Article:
St Angelo's Fort

St Angelo's Fort

The colossal St Angelo's Fort, which stands majestically on a hill overlooking the sea, has a significant place in the historical map of Kerala. The fort, also known as the Kannur fort, lies three kilometres west of Kannur, near the Government hospital. 

Kannur's exposure to European powers began soon after Vasco da Gama's expedition to Calicut in 1498. In 1501, a Portuguese called Joao DNova set up a factory at Kannur and fortified it.

The era witnessed many disputes and gory battles among local rulers. Kolathiris, the local rulers of North Kerala were at loggerheads with the Zamorins of Kozhikode. The European powers took advantage of the situation and with the consent of the Kolathiris, the first Portuguese Viceroy of India, Francisco D. Almeida, built a fort on a cliff overlooking the sea, in 1505. The fort which was later known as the St Angelo's Fort became a strategic military base for the Portuguese navy. During the Dutch invasion of 1663, the Portuguese were defeated. The fort was captured by the Dutch, who then sold it to Ali Raja. The British later took it over from the Beevi of Arakkal in 1790.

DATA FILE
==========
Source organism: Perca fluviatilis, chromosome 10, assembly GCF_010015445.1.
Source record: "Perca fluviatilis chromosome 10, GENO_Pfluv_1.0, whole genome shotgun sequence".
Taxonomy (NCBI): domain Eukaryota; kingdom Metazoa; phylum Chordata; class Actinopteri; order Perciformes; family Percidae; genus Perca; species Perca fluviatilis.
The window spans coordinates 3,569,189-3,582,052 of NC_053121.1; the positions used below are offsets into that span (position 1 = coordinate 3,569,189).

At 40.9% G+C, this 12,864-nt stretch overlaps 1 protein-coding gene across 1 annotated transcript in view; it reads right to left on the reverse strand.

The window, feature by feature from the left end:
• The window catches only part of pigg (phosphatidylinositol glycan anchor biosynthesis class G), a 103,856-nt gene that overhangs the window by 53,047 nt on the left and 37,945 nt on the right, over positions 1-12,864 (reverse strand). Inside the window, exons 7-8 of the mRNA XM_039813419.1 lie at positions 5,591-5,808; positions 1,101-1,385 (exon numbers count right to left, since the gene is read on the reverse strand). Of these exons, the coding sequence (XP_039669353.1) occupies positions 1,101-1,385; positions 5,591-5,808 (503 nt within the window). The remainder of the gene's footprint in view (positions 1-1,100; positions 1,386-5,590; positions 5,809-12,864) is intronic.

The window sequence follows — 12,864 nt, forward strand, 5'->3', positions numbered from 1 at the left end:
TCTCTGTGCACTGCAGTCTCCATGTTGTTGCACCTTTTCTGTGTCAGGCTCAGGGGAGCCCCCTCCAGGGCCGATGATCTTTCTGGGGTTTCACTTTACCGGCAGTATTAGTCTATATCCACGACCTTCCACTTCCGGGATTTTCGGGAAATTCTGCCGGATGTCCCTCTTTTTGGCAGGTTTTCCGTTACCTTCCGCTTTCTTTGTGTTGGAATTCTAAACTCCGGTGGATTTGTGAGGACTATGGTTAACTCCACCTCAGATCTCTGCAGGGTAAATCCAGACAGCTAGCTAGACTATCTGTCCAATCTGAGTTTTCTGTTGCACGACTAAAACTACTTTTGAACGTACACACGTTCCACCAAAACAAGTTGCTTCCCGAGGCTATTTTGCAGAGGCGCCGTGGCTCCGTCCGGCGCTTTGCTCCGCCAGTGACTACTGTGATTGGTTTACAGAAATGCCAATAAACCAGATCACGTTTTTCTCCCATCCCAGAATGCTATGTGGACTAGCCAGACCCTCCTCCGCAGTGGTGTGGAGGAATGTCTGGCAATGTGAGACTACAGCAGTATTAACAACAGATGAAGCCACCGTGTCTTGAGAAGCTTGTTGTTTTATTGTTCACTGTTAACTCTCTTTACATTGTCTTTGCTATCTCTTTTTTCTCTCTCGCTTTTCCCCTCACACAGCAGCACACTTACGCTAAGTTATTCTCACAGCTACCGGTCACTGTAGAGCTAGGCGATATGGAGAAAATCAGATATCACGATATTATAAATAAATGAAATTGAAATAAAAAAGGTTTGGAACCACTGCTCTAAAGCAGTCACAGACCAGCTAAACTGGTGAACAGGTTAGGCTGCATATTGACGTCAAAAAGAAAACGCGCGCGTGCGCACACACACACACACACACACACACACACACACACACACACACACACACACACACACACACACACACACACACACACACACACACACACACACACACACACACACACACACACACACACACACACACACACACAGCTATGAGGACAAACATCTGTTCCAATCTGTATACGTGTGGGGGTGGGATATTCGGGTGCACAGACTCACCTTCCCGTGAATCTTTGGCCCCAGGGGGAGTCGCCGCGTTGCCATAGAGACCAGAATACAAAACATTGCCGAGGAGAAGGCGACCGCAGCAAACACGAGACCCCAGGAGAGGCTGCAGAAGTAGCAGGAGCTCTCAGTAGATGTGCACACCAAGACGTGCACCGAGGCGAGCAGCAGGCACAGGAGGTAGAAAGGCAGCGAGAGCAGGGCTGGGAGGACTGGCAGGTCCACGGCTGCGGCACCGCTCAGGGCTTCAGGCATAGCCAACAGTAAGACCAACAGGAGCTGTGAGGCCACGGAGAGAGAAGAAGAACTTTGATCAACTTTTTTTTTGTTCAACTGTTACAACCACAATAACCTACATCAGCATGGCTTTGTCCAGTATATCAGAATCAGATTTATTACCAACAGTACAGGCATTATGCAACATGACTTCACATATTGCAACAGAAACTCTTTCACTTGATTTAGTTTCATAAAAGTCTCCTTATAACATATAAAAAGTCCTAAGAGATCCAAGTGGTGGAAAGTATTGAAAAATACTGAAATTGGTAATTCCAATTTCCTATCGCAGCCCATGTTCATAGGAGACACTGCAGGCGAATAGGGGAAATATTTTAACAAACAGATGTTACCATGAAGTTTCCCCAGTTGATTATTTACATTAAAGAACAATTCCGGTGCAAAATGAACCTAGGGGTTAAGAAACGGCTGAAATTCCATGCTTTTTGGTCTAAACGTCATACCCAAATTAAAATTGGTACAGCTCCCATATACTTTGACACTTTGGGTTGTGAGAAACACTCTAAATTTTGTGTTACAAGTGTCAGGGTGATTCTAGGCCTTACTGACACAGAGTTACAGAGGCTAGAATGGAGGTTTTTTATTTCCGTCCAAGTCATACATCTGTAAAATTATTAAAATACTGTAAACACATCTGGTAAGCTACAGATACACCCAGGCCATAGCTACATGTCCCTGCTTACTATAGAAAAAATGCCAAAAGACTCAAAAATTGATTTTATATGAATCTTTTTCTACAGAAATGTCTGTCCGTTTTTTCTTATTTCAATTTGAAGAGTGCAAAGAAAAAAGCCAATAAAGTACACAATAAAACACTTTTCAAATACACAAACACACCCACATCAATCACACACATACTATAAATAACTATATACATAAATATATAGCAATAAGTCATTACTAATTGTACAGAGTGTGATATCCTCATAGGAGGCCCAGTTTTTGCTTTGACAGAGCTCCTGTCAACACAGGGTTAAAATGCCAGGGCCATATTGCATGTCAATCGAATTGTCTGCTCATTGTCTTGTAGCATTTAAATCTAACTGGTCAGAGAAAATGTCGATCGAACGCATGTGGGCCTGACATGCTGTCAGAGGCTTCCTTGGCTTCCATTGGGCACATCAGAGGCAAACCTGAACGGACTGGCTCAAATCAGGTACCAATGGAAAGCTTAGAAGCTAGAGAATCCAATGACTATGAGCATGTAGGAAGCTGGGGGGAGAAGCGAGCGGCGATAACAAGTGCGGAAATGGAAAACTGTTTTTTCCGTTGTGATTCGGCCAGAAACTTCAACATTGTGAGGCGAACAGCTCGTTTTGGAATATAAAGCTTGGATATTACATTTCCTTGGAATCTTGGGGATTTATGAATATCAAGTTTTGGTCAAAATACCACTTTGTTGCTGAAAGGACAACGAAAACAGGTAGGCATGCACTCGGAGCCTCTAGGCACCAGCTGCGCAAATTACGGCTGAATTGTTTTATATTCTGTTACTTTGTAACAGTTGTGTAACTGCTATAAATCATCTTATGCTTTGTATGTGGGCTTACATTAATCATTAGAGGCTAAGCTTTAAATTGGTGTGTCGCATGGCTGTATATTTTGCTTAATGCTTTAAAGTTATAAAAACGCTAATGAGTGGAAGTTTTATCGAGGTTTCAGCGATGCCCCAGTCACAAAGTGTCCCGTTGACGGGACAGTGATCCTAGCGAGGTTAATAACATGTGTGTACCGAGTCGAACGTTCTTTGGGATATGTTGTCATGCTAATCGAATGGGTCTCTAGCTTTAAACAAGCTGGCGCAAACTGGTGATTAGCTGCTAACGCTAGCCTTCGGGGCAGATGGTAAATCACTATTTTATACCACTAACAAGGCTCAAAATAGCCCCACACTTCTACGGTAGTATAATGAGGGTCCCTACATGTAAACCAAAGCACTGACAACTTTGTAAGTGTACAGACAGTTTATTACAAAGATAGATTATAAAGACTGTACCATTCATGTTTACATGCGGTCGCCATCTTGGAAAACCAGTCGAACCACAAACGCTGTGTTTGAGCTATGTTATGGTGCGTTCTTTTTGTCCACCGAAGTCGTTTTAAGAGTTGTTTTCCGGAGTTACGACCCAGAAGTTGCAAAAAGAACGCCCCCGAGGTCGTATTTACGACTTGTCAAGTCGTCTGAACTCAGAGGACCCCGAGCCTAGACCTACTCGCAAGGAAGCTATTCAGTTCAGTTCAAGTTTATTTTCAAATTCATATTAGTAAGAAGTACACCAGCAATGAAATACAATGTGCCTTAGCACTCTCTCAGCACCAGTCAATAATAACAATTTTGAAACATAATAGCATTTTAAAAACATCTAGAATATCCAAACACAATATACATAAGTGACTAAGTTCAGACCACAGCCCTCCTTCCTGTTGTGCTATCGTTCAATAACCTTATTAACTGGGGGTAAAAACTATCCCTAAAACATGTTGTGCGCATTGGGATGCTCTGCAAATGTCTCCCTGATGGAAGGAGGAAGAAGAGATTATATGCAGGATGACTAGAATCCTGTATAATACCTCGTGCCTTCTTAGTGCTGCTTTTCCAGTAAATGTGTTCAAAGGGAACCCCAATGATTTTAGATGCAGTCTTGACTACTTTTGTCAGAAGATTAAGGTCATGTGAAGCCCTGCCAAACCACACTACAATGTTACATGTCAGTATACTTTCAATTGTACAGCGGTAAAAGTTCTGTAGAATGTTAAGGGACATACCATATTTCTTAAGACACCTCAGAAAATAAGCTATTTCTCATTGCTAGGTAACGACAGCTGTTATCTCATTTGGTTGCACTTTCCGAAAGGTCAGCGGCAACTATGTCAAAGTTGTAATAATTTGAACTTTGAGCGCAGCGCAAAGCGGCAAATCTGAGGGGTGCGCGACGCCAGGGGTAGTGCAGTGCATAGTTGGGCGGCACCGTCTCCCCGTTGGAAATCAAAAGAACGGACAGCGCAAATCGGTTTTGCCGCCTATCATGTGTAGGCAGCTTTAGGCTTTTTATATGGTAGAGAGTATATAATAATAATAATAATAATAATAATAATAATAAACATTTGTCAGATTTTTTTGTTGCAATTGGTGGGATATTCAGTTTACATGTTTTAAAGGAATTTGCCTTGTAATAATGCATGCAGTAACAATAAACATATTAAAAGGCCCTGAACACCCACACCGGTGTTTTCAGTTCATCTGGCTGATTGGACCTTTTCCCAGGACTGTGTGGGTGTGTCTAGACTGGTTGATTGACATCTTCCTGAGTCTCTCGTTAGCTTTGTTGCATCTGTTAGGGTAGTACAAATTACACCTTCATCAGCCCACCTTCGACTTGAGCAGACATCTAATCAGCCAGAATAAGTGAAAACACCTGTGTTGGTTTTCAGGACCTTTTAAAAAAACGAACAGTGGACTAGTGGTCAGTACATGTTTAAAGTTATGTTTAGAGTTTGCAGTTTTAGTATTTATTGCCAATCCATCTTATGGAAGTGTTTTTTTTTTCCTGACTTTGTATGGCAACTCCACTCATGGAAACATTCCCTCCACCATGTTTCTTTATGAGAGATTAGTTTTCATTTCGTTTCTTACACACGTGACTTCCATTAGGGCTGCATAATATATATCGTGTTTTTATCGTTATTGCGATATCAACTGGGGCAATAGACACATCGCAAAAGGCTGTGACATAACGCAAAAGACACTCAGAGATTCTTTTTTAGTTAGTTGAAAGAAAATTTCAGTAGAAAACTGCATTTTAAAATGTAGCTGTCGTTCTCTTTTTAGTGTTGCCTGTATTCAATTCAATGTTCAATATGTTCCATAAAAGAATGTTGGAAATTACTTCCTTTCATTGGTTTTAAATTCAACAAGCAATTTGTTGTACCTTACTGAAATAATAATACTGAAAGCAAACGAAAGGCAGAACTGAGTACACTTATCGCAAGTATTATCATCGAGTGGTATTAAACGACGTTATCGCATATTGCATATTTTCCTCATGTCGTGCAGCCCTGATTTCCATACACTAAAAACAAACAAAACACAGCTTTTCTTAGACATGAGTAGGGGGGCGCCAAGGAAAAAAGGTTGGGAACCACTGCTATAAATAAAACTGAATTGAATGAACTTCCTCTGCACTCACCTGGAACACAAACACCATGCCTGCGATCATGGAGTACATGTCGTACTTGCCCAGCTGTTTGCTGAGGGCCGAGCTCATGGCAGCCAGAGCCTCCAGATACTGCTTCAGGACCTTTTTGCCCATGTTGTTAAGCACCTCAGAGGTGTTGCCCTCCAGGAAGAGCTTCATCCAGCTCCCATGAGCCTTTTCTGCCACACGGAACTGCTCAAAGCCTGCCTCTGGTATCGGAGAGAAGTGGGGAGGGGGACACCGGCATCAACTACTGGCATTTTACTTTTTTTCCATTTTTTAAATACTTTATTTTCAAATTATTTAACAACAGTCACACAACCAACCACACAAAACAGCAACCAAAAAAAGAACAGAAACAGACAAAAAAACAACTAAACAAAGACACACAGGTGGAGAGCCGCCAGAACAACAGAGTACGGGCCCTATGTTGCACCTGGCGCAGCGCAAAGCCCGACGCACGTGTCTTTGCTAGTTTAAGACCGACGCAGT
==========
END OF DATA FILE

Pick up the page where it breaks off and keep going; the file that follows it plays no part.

The Arakkal family followed a matriarchal system of descent. The eldest member of the family, whether male or female, became its head and ruler. While male rulers were called Ali Rajas, female rulers were known as Arakkal Beevis. They renovated the fort and established it as their military base. Today, the fort is a protected monument under the Archaeological Survey of India.

The massive fort is triangular in shape and built of laterite.  Its moat, strong and parallel bastions, ammunition dumps, underground jails and secret tunnels stand testimony to the planning and the meticulous work that went into the construction of this strategic military base.

A sea wall that projects from the fort separate the rough sea from the inland waters. Stables and an old dilapidated chapel can also be seen within the fort with cannons pointing towards the sea through the openings on the massive walls.

The fort offers fascinating views of Moplah Bay, the natural fishing bay, and of Dharmadam island in the Arabian Sea.